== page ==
5 interesting things (13/12/2015)

Systemml – distributed and declarative machine learning platform. Looks like a promising project which now joined Apache Software foundation and was initially developed by IBM. I wonder how it will influence the development of Spark MLLib.

http://systemml.apache.org/

Monopoly as Markov Chain – I guess I am developing a fetish to Markov chains. Although this model is not always realistic (so as in this case..) it is amazing what we can get out of it and the approximate simulations we can create. This post simulates a Monopoly game using Markov chains and does a very interesting job. Monopoly is linear in the sense that you must move according to the dice and the choices you make are limited (buy or don’t buy). In contrast to backgammon where you also have strategy involved and therefore it is a better choice to model it with Markov chains.

http://koaning.io/monopoly-simulations.html

Vocabulary – “Python Module to get Meanings, Synonyms and what not for a given word”. This module brands itself as an alternative to NLTK presenting data about meaning, synonyms, antonyms, part of speech, pronunciation, etc with a leaner approach and more pythonic approach. I don’t know if is as good and NLTK or will evolve there but it sure looks like an alternative worth checking.

Probability recap – If you forgot probability class from university this will probably be a good recap. However, if you work as a data scientist you probably used those daily. But code visualization, good examples and good way to share your knowledge with other colleagues.

http://blog.cloudera.com/blog/2015/12/common-probability-distributions-the-data-scientists-crib-sheet/

What we talk about when we talk about distributed systems – for once a non misleading title. Thinking about the distributed systems course I took on grad school this would have been a great introduction.

5 interesting things (1/12/2015)

Improving My CLI’s Autocomplete with Markov Chains – Markov chains are the basis for many auto-complete algorithms we know and use on daily basis, e.g keyboards on mobile devices. In this case it is a developer hack to improve auto-complete in a development tool. It is always nice when theory comes to life.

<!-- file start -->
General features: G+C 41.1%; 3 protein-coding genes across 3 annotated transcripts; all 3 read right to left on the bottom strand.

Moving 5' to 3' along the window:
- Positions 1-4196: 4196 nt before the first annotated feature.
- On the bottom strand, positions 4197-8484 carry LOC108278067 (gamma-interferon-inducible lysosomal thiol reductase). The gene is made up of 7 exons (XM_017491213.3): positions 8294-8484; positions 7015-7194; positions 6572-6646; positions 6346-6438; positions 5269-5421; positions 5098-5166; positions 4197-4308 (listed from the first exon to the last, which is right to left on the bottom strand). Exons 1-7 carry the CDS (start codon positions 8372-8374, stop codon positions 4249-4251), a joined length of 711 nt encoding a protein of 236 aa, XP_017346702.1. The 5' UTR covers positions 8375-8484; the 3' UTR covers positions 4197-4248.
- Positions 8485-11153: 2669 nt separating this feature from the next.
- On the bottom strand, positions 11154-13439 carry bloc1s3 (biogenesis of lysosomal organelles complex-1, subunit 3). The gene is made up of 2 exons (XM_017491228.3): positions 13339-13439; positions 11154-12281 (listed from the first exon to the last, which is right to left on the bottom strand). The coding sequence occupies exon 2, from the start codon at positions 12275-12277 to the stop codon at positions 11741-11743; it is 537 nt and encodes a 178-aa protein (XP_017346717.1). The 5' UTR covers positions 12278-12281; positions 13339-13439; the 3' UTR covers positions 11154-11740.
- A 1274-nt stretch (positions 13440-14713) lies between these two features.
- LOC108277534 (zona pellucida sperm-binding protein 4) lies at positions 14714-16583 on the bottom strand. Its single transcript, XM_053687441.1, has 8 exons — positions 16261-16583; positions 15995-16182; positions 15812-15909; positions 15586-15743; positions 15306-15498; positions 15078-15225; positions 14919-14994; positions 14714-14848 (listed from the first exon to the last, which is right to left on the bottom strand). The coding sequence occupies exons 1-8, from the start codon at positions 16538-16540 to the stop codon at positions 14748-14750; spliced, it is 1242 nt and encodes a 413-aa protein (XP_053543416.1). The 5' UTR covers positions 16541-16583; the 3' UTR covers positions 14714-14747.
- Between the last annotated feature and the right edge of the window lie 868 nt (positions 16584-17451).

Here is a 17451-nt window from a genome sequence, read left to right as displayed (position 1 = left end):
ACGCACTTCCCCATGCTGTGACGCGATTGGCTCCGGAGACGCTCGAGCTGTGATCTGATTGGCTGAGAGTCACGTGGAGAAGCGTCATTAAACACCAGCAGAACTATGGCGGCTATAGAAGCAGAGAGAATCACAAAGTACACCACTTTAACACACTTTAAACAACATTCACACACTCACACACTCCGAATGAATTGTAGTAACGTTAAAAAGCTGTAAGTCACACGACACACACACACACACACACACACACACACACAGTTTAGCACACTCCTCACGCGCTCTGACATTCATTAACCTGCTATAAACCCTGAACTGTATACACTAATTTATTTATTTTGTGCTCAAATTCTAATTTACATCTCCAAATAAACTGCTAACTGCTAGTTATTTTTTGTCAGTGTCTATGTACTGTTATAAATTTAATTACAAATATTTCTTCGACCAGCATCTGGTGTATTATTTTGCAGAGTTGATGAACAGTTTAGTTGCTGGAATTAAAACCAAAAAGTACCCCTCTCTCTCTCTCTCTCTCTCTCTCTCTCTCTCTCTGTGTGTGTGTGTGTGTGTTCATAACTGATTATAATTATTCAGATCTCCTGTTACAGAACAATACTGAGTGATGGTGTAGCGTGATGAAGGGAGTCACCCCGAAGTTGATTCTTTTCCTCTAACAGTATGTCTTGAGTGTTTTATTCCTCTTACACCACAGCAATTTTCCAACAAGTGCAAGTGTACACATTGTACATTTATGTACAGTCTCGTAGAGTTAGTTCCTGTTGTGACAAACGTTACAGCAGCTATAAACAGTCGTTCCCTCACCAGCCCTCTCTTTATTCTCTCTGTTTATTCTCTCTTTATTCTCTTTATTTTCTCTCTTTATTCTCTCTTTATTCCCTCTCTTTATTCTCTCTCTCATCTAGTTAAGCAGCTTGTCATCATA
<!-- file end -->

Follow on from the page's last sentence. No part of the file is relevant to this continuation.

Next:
http://nicolewhite.github.io/2015/10/05/improving-cycli-autocomplete-markov-chains.html

10 more lessons learned from building Machine Learning systems – slides of a presentation by Xavier Amatriain, VP Engineering at Quora (previously Director Algorithms Engineering @Netflix). Very insightful presentation (I would of loved to hear the full one). The name refers to a lecture by Amatriain called “10 lessons learned from building Machine Learning systems”  exactly a year before).

Beyond One-Hot: an exploration of categorical variables – It is not all about numbers.. in many cases features are not numeric. If we are lucky – features will be binary – has \ does not have a symptom, spam \ not spam or ordinal – amount of pain a patient experiences, etc. But sometimes it is neither – e.g a state, color, etc. What then? this post compare several techniques to deal with categorical variables. While it is very basic it well explained (although examples would have helped) and it can give a great intuition for someone who faces those problems for the first time.

http://willmcginnis.com/2015/11/29/beyond-one-hot-an-exploration-of-categorical-variables/

Bandit Algorithms for Bullying – Getting More Lunch Money – this post explains bandit algorithm using very common, easy to understand example. However, I would build the post a bit different. There is a lot of text telling the story comparing to the scientific parts. In my opinion the scientific parts should be emphasized a bit more (bold text, bullets, etc.)

http://1oclockbuzz.com/2015/11/24/bandit-algorithms-for-bullying-getting-more-lunch-money/

C.H.I.P vs Pi zero – The new Pi zero made a lot of buzz in the last week offering a computer for 5\$. However, Pi zero is not the only player in the field of sub 10\$ computers. This post compares Pi zero and C.H.I.P spec and abilities. There are many comments saying the comparison is biased towards C.H.I.P (ignoring shipping costs, unfair comparison of cable costs, reputation, etc.) but overall I think it is worth reading.

http://makezine.com/2015/11/28/chip-vs-pi-zero/